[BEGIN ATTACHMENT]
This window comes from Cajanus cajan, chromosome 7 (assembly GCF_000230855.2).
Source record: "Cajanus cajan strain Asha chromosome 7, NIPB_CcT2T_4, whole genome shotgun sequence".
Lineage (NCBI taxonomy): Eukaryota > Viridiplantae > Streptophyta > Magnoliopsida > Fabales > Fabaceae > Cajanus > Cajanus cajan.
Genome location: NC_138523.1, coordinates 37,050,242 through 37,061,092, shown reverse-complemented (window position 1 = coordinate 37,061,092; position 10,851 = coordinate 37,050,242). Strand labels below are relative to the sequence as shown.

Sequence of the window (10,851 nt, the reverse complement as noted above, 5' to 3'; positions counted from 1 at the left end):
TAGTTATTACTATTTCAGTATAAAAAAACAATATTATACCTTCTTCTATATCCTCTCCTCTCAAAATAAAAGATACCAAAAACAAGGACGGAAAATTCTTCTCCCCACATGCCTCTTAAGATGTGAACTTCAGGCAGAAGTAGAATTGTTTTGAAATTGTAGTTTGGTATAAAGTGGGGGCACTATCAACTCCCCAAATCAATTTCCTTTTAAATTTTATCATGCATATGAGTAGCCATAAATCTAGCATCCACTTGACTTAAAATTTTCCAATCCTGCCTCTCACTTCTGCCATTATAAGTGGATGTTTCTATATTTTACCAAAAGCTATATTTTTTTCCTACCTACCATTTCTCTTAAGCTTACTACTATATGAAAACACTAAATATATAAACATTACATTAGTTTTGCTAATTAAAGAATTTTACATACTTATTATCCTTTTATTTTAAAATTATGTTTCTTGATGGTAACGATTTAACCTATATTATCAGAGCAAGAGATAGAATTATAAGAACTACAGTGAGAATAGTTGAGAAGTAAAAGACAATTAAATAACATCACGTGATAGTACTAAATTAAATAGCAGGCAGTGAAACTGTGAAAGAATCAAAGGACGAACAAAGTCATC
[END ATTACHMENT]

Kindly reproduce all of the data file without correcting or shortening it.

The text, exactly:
This window comes from Cajanus cajan, chromosome 7 (assembly GCF_000230855.2).
Source record: "Cajanus cajan strain Asha chromosome 7, NIPB_CcT2T_4, whole genome shotgun sequence".
Lineage (NCBI taxonomy): Eukaryota > Viridiplantae > Streptophyta > Magnoliopsida > Fabales > Fabaceae > Cajanus > Cajanus cajan.
Genome location: NC_138523.1, coordinates 37,050,242 through 37,061,092, shown reverse-complemented (window position 1 = coordinate 37,061,092; position 10,851 = coordinate 37,050,242). Strand labels below are relative to the sequence as shown.

Sequence of the window (10,851 nt, the reverse complement as noted above, 5' to 3'; positions counted from 1 at the left end):
TAGTTATTACTATTTCAGTATAAAAAAACAATATTATACCTTCTTCTATATCCTCTCCTCTCAAAATAAAAGATACCAAAAACAAGGACGGAAAATTCTTCTCCCCACATGCCTCTTAAGATGTGAACTTCAGGCAGAAGTAGAATTGTTTTGAAATTGTAGTTTGGTATAAAGTGGGGGCACTATCAACTCCCCAAATCAATTTCCTTTTAAATTTTATCATGCATATGAGTAGCCATAAATCTAGCATCCACTTGACTTAAAATTTTCCAATCCTGCCTCTCACTTCTGCCATTATAAGTGGATGTTTCTATATTTTACCAAAAGCTATATTTTTTTCCTACCTACCATTTCTCTTAAGCTTACTACTATATGAAAACACTAAATATATAAACATTACATTAGTTTTGCTAATTAAAGAATTTTACATACTTATTATCCTTTTATTTTAAAATTATGTTTCTTGATGGTAACGATTTAACCTATATTATCAGAGCAAGAGATAGAATTATAAGAACTACAGTGAGAATAGTTGAGAAGTAAAAGACAATTAAATAACATCACGTGATAGTACTAAATTAAATAGCAGGCAGTGAAACTGTGAAAGAATCAAAGGACGAACAAAGTCATC